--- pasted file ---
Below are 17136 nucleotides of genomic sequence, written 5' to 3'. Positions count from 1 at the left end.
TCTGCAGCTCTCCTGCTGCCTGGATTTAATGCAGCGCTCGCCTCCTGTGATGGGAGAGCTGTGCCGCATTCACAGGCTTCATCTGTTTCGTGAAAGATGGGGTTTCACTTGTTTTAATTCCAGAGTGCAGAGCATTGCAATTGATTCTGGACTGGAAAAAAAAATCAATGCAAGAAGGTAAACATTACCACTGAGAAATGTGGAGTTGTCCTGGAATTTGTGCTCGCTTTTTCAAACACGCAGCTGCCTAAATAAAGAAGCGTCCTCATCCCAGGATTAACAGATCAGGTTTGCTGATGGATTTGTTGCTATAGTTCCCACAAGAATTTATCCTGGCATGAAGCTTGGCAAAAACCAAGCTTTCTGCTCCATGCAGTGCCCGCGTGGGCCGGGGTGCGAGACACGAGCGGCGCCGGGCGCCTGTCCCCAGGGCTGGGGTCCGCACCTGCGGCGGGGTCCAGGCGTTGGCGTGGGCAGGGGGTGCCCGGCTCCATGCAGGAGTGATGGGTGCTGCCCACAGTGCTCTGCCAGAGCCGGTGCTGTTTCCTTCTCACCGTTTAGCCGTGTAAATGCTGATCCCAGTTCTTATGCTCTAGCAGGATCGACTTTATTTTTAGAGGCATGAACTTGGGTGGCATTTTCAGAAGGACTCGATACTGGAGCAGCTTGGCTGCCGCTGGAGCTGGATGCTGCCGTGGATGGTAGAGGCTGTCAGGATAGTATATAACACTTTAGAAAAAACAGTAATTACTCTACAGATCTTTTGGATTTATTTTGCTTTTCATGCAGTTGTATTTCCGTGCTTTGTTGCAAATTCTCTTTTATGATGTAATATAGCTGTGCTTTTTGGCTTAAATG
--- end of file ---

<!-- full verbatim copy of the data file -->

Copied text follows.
Below are 17136 nucleotides of genomic sequence, written 5' to 3'. Positions count from 1 at the left end.
TCTGCAGCTCTCCTGCTGCCTGGATTTAATGCAGCGCTCGCCTCCTGTGATGGGAGAGCTGTGCCGCATTCACAGGCTTCATCTGTTTCGTGAAAGATGGGGTTTCACTTGTTTTAATTCCAGAGTGCAGAGCATTGCAATTGATTCTGGACTGGAAAAAAAAATCAATGCAAGAAGGTAAACATTACCACTGAGAAATGTGGAGTTGTCCTGGAATTTGTGCTCGCTTTTTCAAACACGCAGCTGCCTAAATAAAGAAGCGTCCTCATCCCAGGATTAACAGATCAGGTTTGCTGATGGATTTGTTGCTATAGTTCCCACAAGAATTTATCCTGGCATGAAGCTTGGCAAAAACCAAGCTTTCTGCTCCATGCAGTGCCCGCGTGGGCCGGGGTGCGAGACACGAGCGGCGCCGGGCGCCTGTCCCCAGGGCTGGGGTCCGCACCTGCGGCGGGGTCCAGGCGTTGGCGTGGGCAGGGGGTGCCCGGCTCCATGCAGGAGTGATGGGTGCTGCCCACAGTGCTCTGCCAGAGCCGGTGCTGTTTCCTTCTCACCGTTTAGCCGTGTAAATGCTGATCCCAGTTCTTATGCTCTAGCAGGATCGACTTTATTTTTAGAGGCATGAACTTGGGTGGCATTTTCAGAAGGACTCGATACTGGAGCAGCTTGGCTGCCGCTGGAGCTGGATGCTGCCGTGGATGGTAGAGGCTGTCAGGATAGTATATAACACTTTAGAAAAAACAGTAATTACTCTACAGATCTTTTGGATTTATTTTGCTTTTCATGCAGTTGTATTTCCGTGCTTTGTTGCAAATTCTCTTTTATGATGTAATATAGCTGTGCTTTTTGGCTTAAATG